In many cities governments maintain rent control ordinances which date back to the 1960′s or even earlier. These laws make it a crime for a landlord to charge rents higher than they were at the time the law was originally enacted. Most of the regulations have been relaxed somewhat from time to time to adjust for inflation. Despite this, in most cases, the ordinances have held rents to levels far below the free market price for similar housing in the suburbs.
Rent control has changed the cities where it is in effect. In most cases, almost no new rental housing has been constructed in cities after rent control was enacted. Prospective landlords have found something better to do with their money than build housing from which they could not realize what they consider to be a reasonable return.
There have been many secondary effects. In some cases, existing landlords have been unable to maintain the buildings properly with the low rents. Maintenance has gone down, and the buildings have deteriorated. In revenge, the city councils have issued citations to landlords (called “slumlords” by the press) for housing code violations. Some have been carted off to jail for failure to maintain their apartment buildings properly.
In other cases, landlords have abandoned rent controlled buildings altogether as unprofitable. Many city blocks in upper New York City became totally deserted, open to vandals and drug dealers. Still other buildings have been torn down for parking lots, or converted to condominiums, office buildings or stores. In rent controlled cities, homelessness is a much greater problem than it is in other cities.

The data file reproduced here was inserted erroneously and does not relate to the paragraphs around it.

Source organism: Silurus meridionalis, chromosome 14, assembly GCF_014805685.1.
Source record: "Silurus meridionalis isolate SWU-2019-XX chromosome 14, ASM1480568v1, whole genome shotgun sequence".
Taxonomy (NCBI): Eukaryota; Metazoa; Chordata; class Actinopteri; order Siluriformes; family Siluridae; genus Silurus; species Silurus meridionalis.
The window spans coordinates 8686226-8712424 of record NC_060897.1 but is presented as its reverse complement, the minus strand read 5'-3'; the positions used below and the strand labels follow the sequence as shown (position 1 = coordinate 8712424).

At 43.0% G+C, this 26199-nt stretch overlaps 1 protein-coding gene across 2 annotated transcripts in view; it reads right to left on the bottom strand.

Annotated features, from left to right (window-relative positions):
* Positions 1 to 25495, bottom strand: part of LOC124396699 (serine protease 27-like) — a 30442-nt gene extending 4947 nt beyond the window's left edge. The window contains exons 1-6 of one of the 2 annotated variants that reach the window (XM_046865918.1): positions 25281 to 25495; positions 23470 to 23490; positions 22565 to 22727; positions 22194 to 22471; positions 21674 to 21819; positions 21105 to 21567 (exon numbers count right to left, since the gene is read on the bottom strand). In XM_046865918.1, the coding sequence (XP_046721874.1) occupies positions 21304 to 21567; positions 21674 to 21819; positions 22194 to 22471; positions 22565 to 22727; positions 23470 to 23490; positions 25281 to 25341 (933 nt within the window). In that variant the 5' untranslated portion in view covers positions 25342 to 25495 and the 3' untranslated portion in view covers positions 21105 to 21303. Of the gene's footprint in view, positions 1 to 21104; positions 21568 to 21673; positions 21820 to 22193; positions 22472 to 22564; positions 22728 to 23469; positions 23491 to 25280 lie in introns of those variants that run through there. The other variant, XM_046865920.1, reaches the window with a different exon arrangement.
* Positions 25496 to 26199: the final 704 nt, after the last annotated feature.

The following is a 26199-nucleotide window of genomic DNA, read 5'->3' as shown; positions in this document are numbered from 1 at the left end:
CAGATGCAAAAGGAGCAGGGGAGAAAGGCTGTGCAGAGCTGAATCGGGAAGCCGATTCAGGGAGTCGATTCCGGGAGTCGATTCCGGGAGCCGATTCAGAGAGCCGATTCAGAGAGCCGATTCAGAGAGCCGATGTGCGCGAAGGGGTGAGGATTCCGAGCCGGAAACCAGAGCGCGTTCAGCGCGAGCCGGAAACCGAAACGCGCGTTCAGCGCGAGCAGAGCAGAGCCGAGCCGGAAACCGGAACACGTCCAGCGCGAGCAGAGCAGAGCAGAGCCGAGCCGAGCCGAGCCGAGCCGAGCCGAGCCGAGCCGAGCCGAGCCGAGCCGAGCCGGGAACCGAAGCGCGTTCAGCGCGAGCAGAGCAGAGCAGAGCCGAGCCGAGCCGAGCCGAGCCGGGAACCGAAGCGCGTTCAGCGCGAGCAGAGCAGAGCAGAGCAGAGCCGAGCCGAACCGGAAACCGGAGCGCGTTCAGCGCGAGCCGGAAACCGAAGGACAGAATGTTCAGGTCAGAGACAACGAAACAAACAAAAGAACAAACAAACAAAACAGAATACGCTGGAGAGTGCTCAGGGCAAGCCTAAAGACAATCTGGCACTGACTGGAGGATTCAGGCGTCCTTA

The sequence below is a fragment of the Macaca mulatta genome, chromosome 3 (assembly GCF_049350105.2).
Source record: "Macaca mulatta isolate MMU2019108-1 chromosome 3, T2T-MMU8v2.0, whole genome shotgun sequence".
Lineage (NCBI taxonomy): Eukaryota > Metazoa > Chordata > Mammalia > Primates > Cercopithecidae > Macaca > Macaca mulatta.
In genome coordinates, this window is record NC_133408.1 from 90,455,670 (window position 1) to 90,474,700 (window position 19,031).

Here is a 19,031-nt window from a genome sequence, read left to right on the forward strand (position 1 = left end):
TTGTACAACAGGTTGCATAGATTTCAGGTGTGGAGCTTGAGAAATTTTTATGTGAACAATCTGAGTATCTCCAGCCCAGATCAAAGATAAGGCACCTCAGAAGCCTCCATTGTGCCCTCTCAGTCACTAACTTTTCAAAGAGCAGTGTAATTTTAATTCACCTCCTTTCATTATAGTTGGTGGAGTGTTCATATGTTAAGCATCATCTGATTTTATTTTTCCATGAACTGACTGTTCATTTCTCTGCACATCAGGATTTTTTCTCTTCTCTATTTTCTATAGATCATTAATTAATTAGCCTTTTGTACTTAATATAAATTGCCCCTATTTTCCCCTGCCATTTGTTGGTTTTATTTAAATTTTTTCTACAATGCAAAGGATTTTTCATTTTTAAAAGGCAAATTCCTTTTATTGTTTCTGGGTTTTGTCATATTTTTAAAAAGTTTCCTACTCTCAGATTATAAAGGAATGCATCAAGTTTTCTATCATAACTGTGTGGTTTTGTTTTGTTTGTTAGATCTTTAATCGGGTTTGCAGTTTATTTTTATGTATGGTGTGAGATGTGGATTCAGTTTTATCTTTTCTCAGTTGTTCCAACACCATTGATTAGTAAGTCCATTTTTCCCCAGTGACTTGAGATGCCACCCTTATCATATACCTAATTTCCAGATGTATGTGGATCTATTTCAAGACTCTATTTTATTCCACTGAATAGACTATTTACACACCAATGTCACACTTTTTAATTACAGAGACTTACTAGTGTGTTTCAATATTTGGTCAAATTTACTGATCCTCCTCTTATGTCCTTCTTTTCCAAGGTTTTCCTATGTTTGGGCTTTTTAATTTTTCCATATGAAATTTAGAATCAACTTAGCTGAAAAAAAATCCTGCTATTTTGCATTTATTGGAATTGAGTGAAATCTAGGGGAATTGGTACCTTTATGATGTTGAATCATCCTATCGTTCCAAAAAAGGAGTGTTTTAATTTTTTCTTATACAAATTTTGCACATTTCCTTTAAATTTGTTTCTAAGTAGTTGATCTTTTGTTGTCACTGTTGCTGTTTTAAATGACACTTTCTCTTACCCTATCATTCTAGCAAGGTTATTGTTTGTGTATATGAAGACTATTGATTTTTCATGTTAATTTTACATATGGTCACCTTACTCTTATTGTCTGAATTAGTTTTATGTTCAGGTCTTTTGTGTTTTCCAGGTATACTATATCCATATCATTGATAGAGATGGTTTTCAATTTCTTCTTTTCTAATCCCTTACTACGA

Where does rent control exist?
Fortunately, rent control exists in only four states: California, NY, NJ, MD and the District of Columbia. All these areas are heavily Democrat controlled areas, and are unlikely ever to change.
In many cities with rent control in effect, the middle class and poorer residents, finding housing possibilities drying up, have left the city to seek housing in the suburbs. One effect has been that such cities are often deserted after dark. Some observers have described the effect of rent control as being as devastating as a nuclear bomb. In reality, it is more like the effect of the plague: the people are gone but many of the buildings are still standing.
Many city councils have realized that rent control has harmed their cities, but are powerless to do anything about it. The main reason is that inflation, reduced supply of apartments, and increased population has pushed the free market price of housing much higher than the frozen rent rates. If the city council were to remove the rent controls, the prices would go through the roof — and the tenants would rise up in revolt and kick out the politicians who removed the controls. In such cases, no one dares tackle the problem, and the cities slowly die. Without a middle class to pay the taxes, these cities get deeper and deeper into debt, and unable to pay for their public services.